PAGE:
Exxaro’s huge coalmine at Grootgeluk in Limpopo (which supplies Eskom power plants) will be the site of an 84MW solar project and Northam Platinum is building a 10MW solar plant at its Zondereinde smelter. Implats is using natural gas to supply its refinery in Springs. In Phase one of the project 20 Doosan fuel cells are generating 8MW of power. The long-term goal is to generate 22-30MW.

Certain manufacturing companies that have access to biomass that results from the manufacturing process, such as woodchips for Sappi and bagasse in the case of sugar producers such as Tongaat Hulett and Illovo, are in a position to produce their own energy.

However, there are industries where signing offtake agreements with renewable energy producers is the more logical route to take. In fact, even PGM miner Ivanhoe Mines, despite having its own plans to produce solar power, has signed an offtake agreement with Renergen in order to have access to that company’s electricity powered by renewable sources.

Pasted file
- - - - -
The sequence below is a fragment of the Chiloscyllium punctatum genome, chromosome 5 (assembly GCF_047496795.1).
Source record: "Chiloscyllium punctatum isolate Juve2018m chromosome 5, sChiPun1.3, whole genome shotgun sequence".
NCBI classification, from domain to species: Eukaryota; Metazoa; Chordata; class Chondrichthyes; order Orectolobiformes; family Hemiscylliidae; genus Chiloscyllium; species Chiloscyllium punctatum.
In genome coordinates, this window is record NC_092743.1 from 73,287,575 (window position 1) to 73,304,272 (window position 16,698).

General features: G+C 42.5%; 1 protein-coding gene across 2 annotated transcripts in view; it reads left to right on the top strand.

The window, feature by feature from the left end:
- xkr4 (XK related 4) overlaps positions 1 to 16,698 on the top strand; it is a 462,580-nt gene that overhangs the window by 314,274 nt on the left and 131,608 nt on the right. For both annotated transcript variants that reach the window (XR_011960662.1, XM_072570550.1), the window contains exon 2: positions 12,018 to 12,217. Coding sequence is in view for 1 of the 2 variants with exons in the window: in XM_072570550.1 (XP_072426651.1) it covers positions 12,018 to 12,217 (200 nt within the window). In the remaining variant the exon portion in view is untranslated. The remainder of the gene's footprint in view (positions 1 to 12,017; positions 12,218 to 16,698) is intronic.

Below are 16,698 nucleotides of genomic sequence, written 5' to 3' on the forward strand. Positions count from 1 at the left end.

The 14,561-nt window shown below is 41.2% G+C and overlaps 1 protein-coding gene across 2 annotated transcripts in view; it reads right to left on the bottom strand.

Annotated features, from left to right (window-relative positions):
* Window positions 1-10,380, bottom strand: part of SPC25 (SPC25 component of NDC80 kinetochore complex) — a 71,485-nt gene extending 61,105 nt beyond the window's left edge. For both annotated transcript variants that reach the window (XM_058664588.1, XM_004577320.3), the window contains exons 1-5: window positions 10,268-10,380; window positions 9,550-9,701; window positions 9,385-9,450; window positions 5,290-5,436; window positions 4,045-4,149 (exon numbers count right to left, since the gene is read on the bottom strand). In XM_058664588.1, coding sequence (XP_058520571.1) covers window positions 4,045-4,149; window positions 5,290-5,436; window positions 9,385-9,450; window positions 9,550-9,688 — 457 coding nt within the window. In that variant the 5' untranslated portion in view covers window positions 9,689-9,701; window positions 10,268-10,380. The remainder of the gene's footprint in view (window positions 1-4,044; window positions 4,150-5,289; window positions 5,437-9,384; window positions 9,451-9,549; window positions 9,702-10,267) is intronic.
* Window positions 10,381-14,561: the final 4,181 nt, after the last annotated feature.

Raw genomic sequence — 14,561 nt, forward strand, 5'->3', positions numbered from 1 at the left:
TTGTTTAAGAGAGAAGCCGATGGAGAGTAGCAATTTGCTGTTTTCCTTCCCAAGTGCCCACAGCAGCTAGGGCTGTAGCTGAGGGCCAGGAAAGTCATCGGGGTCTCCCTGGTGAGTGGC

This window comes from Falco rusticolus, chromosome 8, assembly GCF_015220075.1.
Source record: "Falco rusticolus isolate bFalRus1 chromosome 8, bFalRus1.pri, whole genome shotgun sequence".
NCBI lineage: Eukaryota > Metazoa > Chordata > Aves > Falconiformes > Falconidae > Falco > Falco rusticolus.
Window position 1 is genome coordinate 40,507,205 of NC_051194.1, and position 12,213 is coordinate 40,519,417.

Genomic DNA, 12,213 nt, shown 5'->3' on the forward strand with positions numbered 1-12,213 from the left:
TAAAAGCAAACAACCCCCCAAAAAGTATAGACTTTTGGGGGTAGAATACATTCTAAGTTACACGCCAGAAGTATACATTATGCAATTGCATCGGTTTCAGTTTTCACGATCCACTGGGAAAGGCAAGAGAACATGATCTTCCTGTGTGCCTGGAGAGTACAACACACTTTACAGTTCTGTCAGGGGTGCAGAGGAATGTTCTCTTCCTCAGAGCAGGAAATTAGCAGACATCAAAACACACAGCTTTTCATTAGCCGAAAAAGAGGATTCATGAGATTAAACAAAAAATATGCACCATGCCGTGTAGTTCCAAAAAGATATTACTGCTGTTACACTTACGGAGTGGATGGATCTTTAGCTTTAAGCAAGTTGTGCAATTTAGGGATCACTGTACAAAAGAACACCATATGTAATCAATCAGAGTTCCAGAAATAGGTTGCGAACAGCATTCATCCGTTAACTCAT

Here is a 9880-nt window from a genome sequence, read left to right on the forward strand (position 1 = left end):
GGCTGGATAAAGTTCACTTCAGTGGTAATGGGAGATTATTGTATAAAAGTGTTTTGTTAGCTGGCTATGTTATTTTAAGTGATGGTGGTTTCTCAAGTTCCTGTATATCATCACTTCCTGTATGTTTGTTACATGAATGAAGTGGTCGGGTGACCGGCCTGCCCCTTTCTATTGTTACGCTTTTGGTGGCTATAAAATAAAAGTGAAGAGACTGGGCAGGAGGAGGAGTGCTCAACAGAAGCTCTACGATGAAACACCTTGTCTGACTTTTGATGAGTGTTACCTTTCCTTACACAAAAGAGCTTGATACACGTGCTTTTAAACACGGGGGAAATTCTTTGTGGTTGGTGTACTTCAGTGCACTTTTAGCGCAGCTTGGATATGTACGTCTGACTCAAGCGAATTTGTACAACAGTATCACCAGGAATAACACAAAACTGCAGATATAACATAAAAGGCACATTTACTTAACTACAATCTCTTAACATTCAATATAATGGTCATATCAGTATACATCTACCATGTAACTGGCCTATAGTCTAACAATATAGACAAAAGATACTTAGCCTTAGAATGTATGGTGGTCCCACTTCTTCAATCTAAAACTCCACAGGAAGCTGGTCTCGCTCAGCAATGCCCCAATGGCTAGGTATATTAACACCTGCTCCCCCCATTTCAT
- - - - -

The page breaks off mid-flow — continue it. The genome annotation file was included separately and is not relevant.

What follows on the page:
Amazon has signed deals to have exclusive rights to renewable power produced from dedicated projects in the Northern Cape. Telecoms market-leader Vodacom has gone beyond the idea of having a single power producer. In a landmark deal brokered in 2023, Vodacom and Eskom have agreed to “virtual wheeling” whereby Vodacom will source power from multiple independent power producers.

Wheeling refers to sending power through the grid. At the moment Eskom is the sole owner and operator of the national grid. The Department of Public Enterprises intends for Eskom to be broken up into separate entities, one of which would be a transmissions company.

The City of Cape Town has initiated a pilot project whereby 15 commercial suppliers can sell electricity to third parties via the city’s grid, a development that will be very closely watched. The chair of the South African Independent Power Producers Association, Tommy Garner, told the Sunday Times, “It is very important for the electricity market in South Africa that you split Eskom into three entities.”